With guarded optimism? Evidence from focus groups of ‘mainstream’ Australians’ perceptions of Muslims

Lentini, Pete, Halafoff, Anna and Ogru, Ela 2011, With guarded optimism? Evidence from focus groups of ‘mainstream’ Australians’ perceptions of Muslims, Islam and Christian-Muslim relations, vol. 22, no. 4, pp. 409-432.

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Title With guarded optimism? Evidence from focus groups of ‘mainstream’ Australians’ perceptions of Muslims
Author(s) Lentini, Pete
Halafoff, AnnaORCID iD for Halafoff, Anna orcid.org/0000-0003-4274-5951
Ogru, Ela
Journal name Islam and Christian-Muslim relations
Volume number 22
Issue number 4
Start page 409
End page 432
Total pages 24
Publisher Routledge
Place of publication Oxon, U. K.
Publication date 2011-10
ISSN 0959-6410
Keyword(s) Australia
inter-cultural relations
Summary Studies of Australian perceptions of Muslims and Islam tend to be based on research into media representations of these themes. Additionally, most research on attitudes pertaining to social cohesion and security in the post-9/11 environment concentrates on the opinions of minority groups on these matters. The following study is drawn from materials extracted from focus group discussions relating to Islam, multiculturalism and security that took place with 119 Australians from so-called ethnic and religious majority groups (European descended, and identifying with Judaeo-Christian traditions or having no religious affiliation) in selected metropolitan and rural/regional centres of the state of Victoria in 2007–2008. This article is guided by the following research questions: How can ‘mainstream’ Australian attitudes towards Muslims be categorized? What concerns ‘mainstream’ Australians most about Muslims? Can these attitudes be considered to be Islamophobic? If not, how else may we classify these attitudes? Although some participants voiced very strong, critical and at times unflattering and potentially antagonistic opinions of Muslims, most contributors were guardedly optimistic that current tensions with and controversies surrounding Australia’s Muslims would subside, and that Muslims would soon become well established within Australian society, as previous generations of migrants have since World War II.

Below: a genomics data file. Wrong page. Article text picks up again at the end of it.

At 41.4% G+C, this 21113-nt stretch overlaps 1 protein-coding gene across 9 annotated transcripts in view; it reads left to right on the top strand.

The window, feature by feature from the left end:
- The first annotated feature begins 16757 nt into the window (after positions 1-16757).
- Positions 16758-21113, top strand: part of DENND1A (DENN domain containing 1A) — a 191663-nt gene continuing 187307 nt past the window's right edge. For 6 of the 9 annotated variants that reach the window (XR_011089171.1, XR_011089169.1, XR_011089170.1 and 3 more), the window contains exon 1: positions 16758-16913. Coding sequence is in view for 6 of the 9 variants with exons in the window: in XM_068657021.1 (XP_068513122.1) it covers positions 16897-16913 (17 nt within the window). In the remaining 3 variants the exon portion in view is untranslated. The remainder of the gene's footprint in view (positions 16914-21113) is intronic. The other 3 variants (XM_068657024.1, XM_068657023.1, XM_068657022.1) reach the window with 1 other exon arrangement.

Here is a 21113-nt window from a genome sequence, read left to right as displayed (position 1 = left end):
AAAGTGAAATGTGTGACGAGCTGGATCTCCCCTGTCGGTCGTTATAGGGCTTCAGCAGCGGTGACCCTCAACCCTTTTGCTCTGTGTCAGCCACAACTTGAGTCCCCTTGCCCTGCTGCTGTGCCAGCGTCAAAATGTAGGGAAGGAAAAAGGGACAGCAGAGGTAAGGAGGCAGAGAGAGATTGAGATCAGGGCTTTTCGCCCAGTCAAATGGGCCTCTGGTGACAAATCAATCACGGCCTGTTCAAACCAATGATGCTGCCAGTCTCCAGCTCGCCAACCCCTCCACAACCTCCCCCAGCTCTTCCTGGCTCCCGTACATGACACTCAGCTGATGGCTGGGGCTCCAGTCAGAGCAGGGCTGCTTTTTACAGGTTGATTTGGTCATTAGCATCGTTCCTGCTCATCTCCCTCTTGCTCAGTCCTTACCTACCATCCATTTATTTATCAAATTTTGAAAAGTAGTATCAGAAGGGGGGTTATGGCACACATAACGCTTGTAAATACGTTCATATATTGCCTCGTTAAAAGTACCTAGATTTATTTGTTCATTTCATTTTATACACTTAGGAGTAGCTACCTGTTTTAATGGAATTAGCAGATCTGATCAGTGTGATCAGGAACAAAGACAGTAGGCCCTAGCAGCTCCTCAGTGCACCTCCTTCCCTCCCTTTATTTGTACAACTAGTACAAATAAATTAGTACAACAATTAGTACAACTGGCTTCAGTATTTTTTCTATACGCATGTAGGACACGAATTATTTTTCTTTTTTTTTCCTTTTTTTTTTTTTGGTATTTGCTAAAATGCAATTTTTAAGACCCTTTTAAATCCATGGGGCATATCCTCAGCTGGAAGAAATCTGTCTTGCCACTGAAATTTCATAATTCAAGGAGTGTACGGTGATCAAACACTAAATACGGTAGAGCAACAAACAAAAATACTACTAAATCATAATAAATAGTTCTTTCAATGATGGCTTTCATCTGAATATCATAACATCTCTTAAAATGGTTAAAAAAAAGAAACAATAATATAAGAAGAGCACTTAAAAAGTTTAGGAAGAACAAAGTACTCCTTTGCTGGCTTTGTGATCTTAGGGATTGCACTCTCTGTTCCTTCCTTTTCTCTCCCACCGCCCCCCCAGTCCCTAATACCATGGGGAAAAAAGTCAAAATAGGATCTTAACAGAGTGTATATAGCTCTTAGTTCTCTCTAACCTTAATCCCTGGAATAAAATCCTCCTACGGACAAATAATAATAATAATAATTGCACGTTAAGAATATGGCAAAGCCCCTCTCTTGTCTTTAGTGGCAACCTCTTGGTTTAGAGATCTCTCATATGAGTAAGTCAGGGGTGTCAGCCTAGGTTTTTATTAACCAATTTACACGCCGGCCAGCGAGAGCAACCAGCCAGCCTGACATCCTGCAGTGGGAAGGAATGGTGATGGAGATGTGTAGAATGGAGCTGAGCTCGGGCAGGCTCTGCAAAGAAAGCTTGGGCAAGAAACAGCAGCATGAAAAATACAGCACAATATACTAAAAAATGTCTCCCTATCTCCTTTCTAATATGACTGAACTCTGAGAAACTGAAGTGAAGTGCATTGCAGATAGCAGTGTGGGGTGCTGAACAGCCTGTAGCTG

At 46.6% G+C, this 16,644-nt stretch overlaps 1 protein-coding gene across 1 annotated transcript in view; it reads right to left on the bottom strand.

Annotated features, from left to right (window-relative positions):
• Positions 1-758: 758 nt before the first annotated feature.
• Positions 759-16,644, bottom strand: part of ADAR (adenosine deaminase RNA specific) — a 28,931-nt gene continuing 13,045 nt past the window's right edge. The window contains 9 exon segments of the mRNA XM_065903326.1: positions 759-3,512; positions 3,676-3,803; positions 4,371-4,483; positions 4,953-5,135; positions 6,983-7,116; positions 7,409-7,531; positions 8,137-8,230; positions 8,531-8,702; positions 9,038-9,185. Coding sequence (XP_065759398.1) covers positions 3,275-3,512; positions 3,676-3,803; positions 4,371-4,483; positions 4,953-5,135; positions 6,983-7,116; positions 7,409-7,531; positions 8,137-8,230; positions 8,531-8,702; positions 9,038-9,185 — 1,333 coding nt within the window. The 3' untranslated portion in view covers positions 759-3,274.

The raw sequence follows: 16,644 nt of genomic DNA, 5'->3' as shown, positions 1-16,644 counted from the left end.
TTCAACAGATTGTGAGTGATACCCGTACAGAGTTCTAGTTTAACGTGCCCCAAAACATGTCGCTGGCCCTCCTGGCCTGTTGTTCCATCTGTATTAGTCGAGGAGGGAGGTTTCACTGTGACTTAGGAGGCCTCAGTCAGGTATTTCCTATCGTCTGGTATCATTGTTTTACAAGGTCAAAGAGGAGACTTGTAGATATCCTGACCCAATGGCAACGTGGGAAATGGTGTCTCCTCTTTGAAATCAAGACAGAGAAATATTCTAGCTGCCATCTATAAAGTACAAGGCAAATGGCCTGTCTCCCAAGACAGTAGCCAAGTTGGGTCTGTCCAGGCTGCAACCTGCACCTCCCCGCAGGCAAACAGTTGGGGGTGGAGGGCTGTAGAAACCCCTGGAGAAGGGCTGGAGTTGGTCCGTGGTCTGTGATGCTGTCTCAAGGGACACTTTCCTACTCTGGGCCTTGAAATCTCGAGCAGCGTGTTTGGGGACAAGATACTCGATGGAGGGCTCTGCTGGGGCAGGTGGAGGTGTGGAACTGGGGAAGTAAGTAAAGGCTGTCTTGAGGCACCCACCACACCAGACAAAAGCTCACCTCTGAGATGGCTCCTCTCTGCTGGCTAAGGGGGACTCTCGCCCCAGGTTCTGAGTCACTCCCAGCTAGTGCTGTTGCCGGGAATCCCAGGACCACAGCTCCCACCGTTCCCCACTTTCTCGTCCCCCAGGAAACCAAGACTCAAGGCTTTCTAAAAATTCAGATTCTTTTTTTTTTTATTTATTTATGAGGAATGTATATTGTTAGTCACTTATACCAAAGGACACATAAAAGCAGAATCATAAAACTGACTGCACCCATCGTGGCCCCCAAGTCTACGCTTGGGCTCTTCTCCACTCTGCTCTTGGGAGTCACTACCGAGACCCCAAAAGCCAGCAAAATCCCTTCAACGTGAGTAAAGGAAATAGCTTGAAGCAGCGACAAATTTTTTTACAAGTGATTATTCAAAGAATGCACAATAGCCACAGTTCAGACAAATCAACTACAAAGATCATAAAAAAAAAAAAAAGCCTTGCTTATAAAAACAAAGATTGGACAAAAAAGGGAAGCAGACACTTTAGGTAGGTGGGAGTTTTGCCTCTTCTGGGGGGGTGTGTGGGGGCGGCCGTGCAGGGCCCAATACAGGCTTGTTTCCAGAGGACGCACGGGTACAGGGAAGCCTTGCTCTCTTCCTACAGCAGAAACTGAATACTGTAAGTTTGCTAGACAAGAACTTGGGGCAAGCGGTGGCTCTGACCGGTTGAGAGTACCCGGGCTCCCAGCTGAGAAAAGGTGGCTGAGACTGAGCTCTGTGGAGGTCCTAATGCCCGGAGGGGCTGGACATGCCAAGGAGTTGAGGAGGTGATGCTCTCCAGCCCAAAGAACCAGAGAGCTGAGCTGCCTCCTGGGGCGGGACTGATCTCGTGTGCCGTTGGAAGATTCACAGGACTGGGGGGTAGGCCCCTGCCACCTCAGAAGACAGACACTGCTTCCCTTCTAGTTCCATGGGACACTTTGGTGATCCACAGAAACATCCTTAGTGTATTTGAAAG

Language eng
Field of Research 220499 Religion and Religious Studies not elsewhere classified
Socio Economic Objective 970122 Expanding Knowledge in Philosophy and Religious Studies
HERDC Research category C1.1 Refereed article in a scholarly journal
Copyright notice ©2011, Taylor & Francis
Persistent URL http://hdl.handle.net/10536/DRO/DU:30043778

Document type: Journal Article
Collection: Faculty of Arts and Education
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